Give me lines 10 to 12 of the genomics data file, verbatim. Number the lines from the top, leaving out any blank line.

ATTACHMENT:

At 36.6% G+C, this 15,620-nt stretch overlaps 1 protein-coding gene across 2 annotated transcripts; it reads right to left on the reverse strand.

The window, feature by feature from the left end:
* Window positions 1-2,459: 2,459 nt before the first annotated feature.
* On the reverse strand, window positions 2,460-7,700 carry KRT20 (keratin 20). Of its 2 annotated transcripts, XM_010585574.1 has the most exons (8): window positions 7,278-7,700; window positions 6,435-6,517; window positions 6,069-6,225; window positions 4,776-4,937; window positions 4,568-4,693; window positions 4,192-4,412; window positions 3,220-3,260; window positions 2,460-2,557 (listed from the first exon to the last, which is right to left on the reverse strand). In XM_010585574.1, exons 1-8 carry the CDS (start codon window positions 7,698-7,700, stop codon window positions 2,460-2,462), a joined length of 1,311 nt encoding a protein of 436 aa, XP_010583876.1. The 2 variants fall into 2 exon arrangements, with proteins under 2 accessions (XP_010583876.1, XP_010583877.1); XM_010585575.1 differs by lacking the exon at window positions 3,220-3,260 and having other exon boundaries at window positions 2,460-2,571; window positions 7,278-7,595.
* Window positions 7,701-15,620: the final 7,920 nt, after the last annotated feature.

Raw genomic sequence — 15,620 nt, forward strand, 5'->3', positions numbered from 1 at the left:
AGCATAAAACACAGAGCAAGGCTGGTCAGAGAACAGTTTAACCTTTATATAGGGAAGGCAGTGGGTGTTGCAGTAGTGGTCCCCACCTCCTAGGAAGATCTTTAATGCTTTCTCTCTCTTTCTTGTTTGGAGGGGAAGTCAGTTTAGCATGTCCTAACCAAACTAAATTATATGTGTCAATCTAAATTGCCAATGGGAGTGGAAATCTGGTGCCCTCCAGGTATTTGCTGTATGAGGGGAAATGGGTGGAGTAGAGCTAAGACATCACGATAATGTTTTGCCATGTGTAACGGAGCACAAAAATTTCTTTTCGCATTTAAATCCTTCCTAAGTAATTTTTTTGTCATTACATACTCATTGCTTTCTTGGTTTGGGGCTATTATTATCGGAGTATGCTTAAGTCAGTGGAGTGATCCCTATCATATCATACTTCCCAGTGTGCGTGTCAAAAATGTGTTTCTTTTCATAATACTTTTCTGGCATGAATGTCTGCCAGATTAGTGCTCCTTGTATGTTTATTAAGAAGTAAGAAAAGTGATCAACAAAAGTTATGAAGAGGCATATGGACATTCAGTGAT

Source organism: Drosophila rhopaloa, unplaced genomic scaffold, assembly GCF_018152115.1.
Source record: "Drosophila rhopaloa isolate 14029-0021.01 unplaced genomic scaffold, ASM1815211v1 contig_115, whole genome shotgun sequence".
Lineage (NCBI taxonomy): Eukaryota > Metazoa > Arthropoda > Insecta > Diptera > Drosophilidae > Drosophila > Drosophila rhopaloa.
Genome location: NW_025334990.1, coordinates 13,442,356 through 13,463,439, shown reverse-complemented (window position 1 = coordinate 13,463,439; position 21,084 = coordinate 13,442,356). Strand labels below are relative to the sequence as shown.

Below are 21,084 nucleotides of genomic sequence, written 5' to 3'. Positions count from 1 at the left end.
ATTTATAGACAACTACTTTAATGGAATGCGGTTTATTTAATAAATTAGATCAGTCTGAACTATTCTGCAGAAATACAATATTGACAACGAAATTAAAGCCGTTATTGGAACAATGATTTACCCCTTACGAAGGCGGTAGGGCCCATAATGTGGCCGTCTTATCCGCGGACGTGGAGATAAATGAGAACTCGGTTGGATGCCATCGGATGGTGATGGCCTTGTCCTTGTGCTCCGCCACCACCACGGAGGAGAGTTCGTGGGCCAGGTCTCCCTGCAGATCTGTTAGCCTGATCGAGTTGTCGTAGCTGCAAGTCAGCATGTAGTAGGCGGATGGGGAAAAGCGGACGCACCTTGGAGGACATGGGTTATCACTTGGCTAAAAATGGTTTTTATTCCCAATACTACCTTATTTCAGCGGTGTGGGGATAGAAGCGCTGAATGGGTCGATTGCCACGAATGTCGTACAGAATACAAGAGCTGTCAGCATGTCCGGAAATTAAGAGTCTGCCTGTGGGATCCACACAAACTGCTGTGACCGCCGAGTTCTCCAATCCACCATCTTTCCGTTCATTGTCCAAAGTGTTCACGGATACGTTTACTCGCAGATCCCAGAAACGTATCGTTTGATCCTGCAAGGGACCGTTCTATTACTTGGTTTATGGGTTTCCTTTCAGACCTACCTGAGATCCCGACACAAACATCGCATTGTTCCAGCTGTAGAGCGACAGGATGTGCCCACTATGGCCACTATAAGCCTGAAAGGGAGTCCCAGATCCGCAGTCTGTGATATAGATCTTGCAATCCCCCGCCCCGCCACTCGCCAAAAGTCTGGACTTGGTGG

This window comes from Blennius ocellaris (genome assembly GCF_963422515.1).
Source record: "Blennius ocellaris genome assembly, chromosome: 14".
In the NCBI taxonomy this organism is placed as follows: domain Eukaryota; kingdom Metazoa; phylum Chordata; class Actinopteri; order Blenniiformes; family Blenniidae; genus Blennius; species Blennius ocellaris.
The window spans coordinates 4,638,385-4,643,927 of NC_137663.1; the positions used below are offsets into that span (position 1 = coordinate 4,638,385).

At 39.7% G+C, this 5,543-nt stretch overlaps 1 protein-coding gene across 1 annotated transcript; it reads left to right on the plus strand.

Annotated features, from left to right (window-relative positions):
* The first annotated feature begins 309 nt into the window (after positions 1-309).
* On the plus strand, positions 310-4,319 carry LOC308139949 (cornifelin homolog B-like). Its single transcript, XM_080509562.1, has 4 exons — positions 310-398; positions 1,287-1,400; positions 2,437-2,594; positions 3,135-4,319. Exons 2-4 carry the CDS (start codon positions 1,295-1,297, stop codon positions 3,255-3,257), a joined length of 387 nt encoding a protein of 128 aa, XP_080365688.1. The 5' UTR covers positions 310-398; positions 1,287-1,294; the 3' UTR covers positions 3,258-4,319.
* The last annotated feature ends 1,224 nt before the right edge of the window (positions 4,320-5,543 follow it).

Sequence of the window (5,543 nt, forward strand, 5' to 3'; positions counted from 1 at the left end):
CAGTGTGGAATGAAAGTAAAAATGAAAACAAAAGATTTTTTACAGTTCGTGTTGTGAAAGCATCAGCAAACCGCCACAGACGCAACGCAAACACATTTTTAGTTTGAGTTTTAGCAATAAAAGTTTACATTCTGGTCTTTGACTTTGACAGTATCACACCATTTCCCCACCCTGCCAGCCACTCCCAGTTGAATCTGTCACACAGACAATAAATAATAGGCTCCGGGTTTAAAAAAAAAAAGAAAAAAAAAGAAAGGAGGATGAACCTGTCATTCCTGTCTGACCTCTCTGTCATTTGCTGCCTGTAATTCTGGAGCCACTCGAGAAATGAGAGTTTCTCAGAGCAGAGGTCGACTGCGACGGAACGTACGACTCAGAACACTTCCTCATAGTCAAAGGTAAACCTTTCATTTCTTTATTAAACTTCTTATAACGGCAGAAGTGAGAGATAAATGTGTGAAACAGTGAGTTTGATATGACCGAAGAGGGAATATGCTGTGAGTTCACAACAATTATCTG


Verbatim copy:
Lineage (NCBI taxonomy): Eukaryota > Metazoa > Arthropoda > Insecta > Diptera > Drosophilidae > Drosophila > Drosophila rhopaloa.
Genome location: NW_025334990.1, coordinates 13,442,356 through 13,463,439, shown reverse-complemented (window position 1 = coordinate 13,463,439; position 21,084 = coordinate 13,442,356). Strand labels below are relative to the sequence as shown.

Below are 21,084 nucleotides of genomic sequence, written 5' to 3'. Positions count from 1 at the left end.